Although most of us see raccoons rarely and almost never interact with them, some of us are forced to deal with them once they decide to set up camp in or near our homes. Raccoons are highly adaptable, very intelligent animals and while they typically choose to establish their den in a hollow log, rock crevice or a burrow dug out by another animal, urban raccoons can choose a cozy spot underneath your porch or in your attic, if they can gain access. At the least, raccoons can damage your landscaping and invade your garbage cans. At the most, they can pose a danger to your pets and, although human attacks are rare, to you and your family. This article will review some methods you can deploy to get rid of them if you have a raccoon pest problem.
First and foremost, always remember that raccoons are wild animals and can easily get up to 20 lbs.; they have very sharp claws and teeth and can do some serious damage if they feel threatened and defensive. Be careful! Raccoons are nocturnal (operate at night) and generally don’t like humans, lights and noise. They do like your garbage and your cozy attic, though! Learning about raccoons before interacting with them is a good idea. You can learn about them here at USDA Forest Service.
If you believe that raccoons are simply visiting your garbage bins and are sleeping elsewhere, you can discourage them with these steps: getting some tough garbage bins with locking lids, securing the lids with bungee cords, making sure stinky garbage is double-bagged, installing fencing around your bins, installing a motion-detecting light fixture nearby (they don’t light bright lights), spreading mothballs or ammonia around the bins and placing a weatherproof radio on a timer nearby (set it to a talk radio station, if possible). If they can’t get in or are simply annoyed enough, they’ll move to another food source. They are very clever creatures and may defeat one or more of your defenses. Don’t hesitate to mix and match these steps over time because, as you will learn, raccoons are a worthy adversary.
If you believe you have raccoons living under a porch, in a garden shed or in an attic, your first line of defense is to harass them into leaving. Using combinations of lights, noise and ammonia have worked for others and may work for you. The next line of defense it to block their access to the spot they’ve chosen. You’ll first need to establish how many there are and if there are any babies involved. If you’re confident that there are no babies and that you know where they’re gaining access you can block them by repairing any damaged areas or covering them with chicken wire. Be sure to only block access when you know that all raccoons have left. If you’re not positive, you could block young raccoons inside when mom goes out to look for food.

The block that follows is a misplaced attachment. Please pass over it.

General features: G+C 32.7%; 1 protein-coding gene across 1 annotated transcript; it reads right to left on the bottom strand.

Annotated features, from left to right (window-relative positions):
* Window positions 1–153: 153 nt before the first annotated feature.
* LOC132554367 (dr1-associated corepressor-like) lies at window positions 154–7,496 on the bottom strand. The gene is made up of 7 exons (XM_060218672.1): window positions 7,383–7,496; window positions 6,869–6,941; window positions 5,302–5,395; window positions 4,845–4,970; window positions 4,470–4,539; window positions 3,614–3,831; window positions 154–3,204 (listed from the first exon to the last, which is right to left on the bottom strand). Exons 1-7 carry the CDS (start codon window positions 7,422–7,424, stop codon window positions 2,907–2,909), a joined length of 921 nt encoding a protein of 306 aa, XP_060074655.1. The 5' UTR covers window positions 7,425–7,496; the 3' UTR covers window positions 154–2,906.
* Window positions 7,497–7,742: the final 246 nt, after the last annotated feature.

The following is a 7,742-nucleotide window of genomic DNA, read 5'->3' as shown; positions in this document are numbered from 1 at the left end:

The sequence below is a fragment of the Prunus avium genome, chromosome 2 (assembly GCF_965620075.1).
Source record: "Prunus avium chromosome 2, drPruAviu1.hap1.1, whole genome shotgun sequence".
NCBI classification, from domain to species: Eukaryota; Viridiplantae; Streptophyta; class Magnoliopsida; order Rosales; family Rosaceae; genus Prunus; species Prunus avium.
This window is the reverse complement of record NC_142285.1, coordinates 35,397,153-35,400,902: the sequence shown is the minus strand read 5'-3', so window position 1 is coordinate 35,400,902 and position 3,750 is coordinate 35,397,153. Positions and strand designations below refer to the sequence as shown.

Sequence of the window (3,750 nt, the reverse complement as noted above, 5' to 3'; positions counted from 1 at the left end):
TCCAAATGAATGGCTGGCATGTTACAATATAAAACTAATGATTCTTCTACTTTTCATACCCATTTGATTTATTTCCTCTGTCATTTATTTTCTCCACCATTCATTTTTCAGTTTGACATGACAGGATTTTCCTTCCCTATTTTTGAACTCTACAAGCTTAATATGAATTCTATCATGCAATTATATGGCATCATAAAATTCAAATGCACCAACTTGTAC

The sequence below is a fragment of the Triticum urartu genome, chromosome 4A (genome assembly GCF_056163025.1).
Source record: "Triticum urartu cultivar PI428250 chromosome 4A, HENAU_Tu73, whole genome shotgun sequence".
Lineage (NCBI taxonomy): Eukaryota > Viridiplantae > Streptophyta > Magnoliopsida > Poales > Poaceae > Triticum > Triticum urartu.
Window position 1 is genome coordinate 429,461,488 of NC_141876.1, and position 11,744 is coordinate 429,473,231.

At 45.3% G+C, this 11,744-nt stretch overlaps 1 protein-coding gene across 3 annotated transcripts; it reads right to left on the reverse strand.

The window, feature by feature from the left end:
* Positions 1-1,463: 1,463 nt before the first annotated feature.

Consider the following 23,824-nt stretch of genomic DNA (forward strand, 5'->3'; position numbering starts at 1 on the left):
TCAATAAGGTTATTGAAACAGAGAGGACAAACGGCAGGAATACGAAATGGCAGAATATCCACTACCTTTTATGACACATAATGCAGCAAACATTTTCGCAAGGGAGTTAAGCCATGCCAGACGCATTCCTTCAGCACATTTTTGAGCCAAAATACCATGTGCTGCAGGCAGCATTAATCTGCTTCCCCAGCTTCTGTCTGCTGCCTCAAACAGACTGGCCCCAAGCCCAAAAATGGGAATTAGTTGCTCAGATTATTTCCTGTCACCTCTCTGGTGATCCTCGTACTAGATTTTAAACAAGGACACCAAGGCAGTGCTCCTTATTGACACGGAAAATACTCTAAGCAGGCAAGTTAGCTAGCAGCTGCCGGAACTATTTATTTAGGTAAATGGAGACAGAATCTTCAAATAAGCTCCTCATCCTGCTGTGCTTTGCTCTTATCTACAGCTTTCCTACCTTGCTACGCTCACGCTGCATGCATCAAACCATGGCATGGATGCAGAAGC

If there are babies, you need to decide if you’re both willing and able to deal with trapping and relocating mom and her young without calling a professional. Remember that these are wild animals: they have sharp teeth and claws and have been known to carry diseases harmful to humans (like rabies). If you are still willing, you need to find out if your state allows you to trap and relocate them. Many states have restrictions due to animal welfare laws. Check with your local Animal Control. If your state does allow you to do this, you can purchase a humane (non-lethal) trap and bait it with some food (try peanut butter and apples, for instance). Once mom is trapped you can remove the young while wearing a tough work glove (watch those teeth!). Secure the raccoons for their safety and relocate them away from your area, making sure to release the young before releasing mom. Lastly, remember to fully secure the spot that they were occupying because if they come back to your area they’re likely to set up camp again, or another family could come along and you’ll be back to square one.